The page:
Unholy secrets

David Carr’s column about investigative reporting, in the New York Times, makes for compelling reading. An excerpt:
Serious reporting usd to be baked into the business, but under pressure from the public markets or their private equity owners, newsrooms have been cutting foreign bureaus, Washington reporters and investigative capacity. Under this model, the newsroom is no longer the core purpose of media, it’s just overhead.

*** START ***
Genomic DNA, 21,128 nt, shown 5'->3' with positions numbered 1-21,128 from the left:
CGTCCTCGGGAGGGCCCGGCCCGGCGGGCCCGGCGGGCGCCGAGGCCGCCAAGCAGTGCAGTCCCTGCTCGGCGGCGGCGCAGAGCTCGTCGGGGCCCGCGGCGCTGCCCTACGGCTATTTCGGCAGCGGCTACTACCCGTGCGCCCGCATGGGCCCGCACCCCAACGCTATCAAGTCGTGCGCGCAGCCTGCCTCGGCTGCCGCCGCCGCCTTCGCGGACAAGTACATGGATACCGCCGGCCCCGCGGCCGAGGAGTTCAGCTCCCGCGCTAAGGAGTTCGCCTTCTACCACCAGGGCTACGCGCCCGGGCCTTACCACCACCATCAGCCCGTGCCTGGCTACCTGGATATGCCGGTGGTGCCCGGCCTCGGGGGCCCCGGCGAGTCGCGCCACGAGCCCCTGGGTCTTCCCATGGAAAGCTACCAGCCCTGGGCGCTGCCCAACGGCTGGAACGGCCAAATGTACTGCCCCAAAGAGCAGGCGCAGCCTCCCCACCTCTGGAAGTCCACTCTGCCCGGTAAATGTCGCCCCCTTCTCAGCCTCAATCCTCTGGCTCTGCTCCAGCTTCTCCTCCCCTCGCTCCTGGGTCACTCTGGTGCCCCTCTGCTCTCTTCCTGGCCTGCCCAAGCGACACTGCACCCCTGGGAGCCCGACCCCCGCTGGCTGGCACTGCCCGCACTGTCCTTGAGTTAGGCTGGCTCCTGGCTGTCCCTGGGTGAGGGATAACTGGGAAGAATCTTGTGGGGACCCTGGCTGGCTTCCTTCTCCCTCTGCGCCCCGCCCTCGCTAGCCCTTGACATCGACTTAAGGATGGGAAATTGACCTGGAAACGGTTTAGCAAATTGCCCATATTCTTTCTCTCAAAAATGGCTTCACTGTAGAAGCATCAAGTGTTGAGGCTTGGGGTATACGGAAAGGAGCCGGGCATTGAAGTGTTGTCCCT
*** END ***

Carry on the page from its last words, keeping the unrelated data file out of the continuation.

At the same time, the consumer is feeling more empowered, with Google, Digg and all manner of RSS feeds pushing current data to their desktops. But Google and Digg never made a phone call, never asked hard questions of public officials, never got an innocent man out of jail.

The smartest Web robot in the world is going to come back dumb if there is nothing out there to crawl across. Thousands of bloggers could type for a millennium and not come up with the kind of deeply reported story that freed innocent men — an effort that takes years of inquiry, deep sources and a touch for making unholy secrets knowable.